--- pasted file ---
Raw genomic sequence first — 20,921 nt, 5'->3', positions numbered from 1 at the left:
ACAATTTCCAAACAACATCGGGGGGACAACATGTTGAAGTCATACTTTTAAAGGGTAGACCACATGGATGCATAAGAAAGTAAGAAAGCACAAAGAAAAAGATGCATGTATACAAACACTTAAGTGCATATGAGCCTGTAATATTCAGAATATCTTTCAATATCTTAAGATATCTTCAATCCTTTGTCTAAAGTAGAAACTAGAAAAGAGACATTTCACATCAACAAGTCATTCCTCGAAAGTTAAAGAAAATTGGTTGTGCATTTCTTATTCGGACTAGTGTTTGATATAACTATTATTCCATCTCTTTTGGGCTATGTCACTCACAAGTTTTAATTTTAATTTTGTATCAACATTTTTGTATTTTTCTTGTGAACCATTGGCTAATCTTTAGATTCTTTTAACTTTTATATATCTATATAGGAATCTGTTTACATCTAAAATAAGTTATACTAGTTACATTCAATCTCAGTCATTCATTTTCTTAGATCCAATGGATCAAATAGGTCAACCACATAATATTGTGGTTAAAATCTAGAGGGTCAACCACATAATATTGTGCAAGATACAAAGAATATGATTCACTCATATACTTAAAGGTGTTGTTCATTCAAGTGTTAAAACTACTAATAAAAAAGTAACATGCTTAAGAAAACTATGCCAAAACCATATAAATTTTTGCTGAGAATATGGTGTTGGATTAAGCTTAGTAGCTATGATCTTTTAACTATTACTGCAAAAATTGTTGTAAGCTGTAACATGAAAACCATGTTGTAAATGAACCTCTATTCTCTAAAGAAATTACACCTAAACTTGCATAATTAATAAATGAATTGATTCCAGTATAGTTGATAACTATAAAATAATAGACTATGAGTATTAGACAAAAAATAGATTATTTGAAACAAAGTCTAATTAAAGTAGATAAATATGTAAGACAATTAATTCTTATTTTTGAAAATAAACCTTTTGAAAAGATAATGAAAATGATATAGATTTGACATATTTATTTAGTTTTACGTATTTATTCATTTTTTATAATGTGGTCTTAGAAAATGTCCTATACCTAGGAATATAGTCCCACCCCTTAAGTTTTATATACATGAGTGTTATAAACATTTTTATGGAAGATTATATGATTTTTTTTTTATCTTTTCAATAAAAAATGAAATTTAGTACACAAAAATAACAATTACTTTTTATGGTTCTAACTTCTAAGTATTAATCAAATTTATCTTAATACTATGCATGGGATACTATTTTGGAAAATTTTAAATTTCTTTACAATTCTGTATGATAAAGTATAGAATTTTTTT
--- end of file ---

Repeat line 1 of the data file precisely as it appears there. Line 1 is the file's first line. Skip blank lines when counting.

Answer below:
Raw genomic sequence first — 20,921 nt, 5'->3', positions numbered from 1 at the left: